Released on July 2, 2001
LISTEN TO "I'M VERY SAD" OFF THOM'S NIGHT OUT:
Clogs are a quartet of classical musicians hailing from Australia and the United States. Featuring viola, classical guitar, bassoon, and percussion, they scrawl the folk sounds of India and the Jewish Diaspora atop lessons learned from minimalism, ambient music, and rock. The New Yorker writes that, "fans of Sigur Ros, the Rachel's, and other post-rock ensembles who know how to listen in respectful silence will have no trouble appreciating the softly evocative compositions." Philadelphia City Paper says "few new CDs in any genre will do as much to challenge the way you listen to music."
CONVERSATION: Padma Newsome & Alec Hanley Bemis (Sunday, May 10, 2001)
Q: What is the relevance of genre or tradition in your music? How do you define your music vis-a-vis classical music or ethnic music or folk music?
A: I actually don't define these things. I'm more likely to question their use than to define them. That doesn't mean that I'm critical of other people who use the words, but if someone uses the word folk I'm more likely to ask "Well, what do you mean by that?" They'll generally describe a tradition outside of their own?or a minor tradition inside their own that they consider to be folk.
Over a period of however many years I've been writing, I've listened to many kinds of music and been informed by many kinds of music and, for me, they exist on a kind of subconscious level. When I'm in the process of writing I kind of smell them, and will brush up against them and will either reject them or accept them? Or accept for a moment and then bounce off them.
More specifically I think this is what has happened with Clogs in the area of classical versus rock. We're certainly aware of these things and will avoid or accept them according to how we feel. The polarity has existed sometimes tangibly, sometimes really intangibly. Bryce [Dessner, Clogs' guitarist?ed.] has been the arbiter or the person I've looked to. I think about him and his playing and the tradition of him in the rock arena. I think, well, what am I not using? What are we not using that's really interesting, that he's really good at?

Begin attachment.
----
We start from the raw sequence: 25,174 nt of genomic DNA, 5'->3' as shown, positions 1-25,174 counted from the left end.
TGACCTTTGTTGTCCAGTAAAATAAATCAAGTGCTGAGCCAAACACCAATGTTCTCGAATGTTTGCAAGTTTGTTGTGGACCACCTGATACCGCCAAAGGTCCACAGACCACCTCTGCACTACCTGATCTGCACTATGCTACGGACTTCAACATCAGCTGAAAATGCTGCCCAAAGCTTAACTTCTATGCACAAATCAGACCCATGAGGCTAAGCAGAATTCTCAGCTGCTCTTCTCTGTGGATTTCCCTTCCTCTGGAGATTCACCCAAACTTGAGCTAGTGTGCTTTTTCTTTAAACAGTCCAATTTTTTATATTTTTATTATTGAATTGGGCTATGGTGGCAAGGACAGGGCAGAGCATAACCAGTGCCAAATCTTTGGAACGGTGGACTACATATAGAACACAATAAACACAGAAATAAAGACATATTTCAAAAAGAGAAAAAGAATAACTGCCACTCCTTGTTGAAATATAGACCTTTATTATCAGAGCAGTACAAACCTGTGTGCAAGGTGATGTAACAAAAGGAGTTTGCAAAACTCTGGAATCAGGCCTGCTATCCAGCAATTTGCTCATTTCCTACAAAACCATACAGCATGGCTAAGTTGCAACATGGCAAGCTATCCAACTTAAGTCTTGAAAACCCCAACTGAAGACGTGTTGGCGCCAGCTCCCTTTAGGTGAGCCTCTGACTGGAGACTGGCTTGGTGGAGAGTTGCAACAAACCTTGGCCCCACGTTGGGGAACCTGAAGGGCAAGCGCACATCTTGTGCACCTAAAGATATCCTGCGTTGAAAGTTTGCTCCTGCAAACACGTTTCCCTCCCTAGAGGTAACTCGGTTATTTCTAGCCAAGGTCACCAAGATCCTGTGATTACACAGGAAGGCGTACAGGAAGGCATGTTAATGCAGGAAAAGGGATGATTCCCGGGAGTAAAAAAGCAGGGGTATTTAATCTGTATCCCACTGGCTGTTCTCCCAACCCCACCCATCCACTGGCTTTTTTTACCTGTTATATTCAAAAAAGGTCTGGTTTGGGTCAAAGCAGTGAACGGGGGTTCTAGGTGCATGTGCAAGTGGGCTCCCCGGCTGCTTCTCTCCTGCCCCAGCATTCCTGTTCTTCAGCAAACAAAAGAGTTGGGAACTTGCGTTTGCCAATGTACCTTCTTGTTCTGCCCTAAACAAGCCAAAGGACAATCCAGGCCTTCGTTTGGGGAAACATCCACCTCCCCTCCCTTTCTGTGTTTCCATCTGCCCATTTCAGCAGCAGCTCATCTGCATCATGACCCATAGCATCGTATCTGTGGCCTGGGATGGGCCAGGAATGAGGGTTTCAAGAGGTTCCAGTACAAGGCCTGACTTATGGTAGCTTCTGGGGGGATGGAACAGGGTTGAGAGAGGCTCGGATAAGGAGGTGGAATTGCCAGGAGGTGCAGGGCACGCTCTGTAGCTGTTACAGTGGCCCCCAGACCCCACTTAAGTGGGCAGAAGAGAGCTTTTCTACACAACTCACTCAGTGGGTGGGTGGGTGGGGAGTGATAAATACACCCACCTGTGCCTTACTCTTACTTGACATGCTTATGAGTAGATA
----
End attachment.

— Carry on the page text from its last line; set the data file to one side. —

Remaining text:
Q: What interests you most about rock?
A: Well, I look to the more "primitive" avant-garde in classical music as the same kind of people, people who produce the same effect as contemporary rock, 70s rock, and early 70s rock produced.
On the other hand, I don't consider the average classical transformation of rock music to be successful: ostenados for the cello, giving some kind of rock beat to the bass clarinet? This stuff doesn't interest me. My mind's not stimulated by that kind of transformation. It's not translating the actual subject matter.
Q: Do you think you're translating the subject matter of rock even more now than you did on Thom's Night Out?
A: I think "Mysteries of Life" is getting it. The record is somewhat more refined, aesthetically a little lighter than some of the music we now perform. I think we're getting to the heart of a tougher expression at times.
Q: You avoid the title "classical music" and talk about having commonalities with the classical avant-garde of the early 20th century. Do you have a negative view of what classical music represents to people now?